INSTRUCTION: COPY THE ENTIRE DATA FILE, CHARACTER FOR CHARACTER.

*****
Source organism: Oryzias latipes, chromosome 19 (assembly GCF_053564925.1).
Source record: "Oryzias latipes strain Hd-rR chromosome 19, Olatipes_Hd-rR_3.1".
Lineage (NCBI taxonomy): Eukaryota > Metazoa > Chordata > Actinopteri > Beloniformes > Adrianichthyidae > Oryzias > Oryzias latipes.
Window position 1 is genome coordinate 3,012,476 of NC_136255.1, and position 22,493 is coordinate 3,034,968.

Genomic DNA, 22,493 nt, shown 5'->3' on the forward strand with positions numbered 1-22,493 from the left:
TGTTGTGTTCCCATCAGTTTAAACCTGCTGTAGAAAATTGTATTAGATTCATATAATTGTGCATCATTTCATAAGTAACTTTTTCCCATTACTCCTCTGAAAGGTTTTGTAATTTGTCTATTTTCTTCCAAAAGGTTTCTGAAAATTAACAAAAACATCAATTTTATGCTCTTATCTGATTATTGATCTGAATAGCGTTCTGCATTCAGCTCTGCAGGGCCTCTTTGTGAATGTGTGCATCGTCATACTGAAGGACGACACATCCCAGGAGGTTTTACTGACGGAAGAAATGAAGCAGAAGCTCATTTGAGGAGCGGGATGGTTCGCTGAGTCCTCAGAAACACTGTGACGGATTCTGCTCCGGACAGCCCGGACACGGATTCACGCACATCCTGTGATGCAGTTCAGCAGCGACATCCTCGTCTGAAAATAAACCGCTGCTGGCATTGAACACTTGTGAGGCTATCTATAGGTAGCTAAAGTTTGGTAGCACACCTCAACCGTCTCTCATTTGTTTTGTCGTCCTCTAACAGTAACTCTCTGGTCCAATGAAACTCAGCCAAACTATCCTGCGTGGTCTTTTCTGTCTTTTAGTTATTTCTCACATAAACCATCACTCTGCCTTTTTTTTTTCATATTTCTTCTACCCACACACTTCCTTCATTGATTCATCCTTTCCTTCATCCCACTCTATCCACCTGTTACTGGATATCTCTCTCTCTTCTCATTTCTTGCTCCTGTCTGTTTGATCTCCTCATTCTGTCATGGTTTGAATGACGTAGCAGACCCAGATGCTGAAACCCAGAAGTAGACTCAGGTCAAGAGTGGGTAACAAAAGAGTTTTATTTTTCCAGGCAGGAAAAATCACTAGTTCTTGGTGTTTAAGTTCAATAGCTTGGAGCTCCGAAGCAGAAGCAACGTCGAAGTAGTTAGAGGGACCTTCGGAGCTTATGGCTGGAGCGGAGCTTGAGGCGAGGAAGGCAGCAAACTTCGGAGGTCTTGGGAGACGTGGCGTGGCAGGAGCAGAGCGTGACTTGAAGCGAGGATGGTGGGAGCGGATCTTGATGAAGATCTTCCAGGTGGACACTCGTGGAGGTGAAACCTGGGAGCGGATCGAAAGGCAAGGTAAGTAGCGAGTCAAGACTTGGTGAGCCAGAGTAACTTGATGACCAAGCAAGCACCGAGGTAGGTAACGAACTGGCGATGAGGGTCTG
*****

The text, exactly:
Source organism: Oryzias latipes, chromosome 19 (assembly GCF_053564925.1).
Source record: "Oryzias latipes strain Hd-rR chromosome 19, Olatipes_Hd-rR_3.1".
Lineage (NCBI taxonomy): Eukaryota > Metazoa > Chordata > Actinopteri > Beloniformes > Adrianichthyidae > Oryzias > Oryzias latipes.
Window position 1 is genome coordinate 3,012,476 of NC_136255.1, and position 22,493 is coordinate 3,034,968.

Genomic DNA, 22,493 nt, shown 5'->3' on the forward strand with positions numbered 1-22,493 from the left:
TGTTGTGTTCCCATCAGTTTAAACCTGCTGTAGAAAATTGTATTAGATTCATATAATTGTGCATCATTTCATAAGTAACTTTTTCCCATTACTCCTCTGAAAGGTTTTGTAATTTGTCTATTTTCTTCCAAAAGGTTTCTGAAAATTAACAAAAACATCAATTTTATGCTCTTATCTGATTATTGATCTGAATAGCGTTCTGCATTCAGCTCTGCAGGGCCTCTTTGTGAATGTGTGCATCGTCATACTGAAGGACGACACATCCCAGGAGGTTTTACTGACGGAAGAAATGAAGCAGAAGCTCATTTGAGGAGCGGGATGGTTCGCTGAGTCCTCAGAAACACTGTGACGGATTCTGCTCCGGACAGCCCGGACACGGATTCACGCACATCCTGTGATGCAGTTCAGCAGCGACATCCTCGTCTGAAAATAAACCGCTGCTGGCATTGAACACTTGTGAGGCTATCTATAGGTAGCTAAAGTTTGGTAGCACACCTCAACCGTCTCTCATTTGTTTTGTCGTCCTCTAACAGTAACTCTCTGGTCCAATGAAACTCAGCCAAACTATCCTGCGTGGTCTTTTCTGTCTTTTAGTTATTTCTCACATAAACCATCACTCTGCCTTTTTTTTTTCATATTTCTTCTACCCACACACTTCCTTCATTGATTCATCCTTTCCTTCATCCCACTCTATCCACCTGTTACTGGATATCTCTCTCTCTTCTCATTTCTTGCTCCTGTCTGTTTGATCTCCTCATTCTGTCATGGTTTGAATGACGTAGCAGACCCAGATGCTGAAACCCAGAAGTAGACTCAGGTCAAGAGTGGGTAACAAAAGAGTTTTATTTTTCCAGGCAGGAAAAATCACTAGTTCTTGGTGTTTAAGTTCAATAGCTTGGAGCTCCGAAGCAGAAGCAACGTCGAAGTAGTTAGAGGGACCTTCGGAGCTTATGGCTGGAGCGGAGCTTGAGGCGAGGAAGGCAGCAAACTTCGGAGGTCTTGGGAGACGTGGCGTGGCAGGAGCAGAGCGTGACTTGAAGCGAGGATGGTGGGAGCGGATCTTGATGAAGATCTTCCAGGTGGACACTCGTGGAGGTGAAACCTGGGAGCGGATCGAAAGGCAAGGTAAGTAGCGAGTCAAGACTTGGTGAGCCAGAGTAACTTGATGACCAAGCAAGCACCGAGGTAGGTAACGAACTGGCGATGAGGGTCTG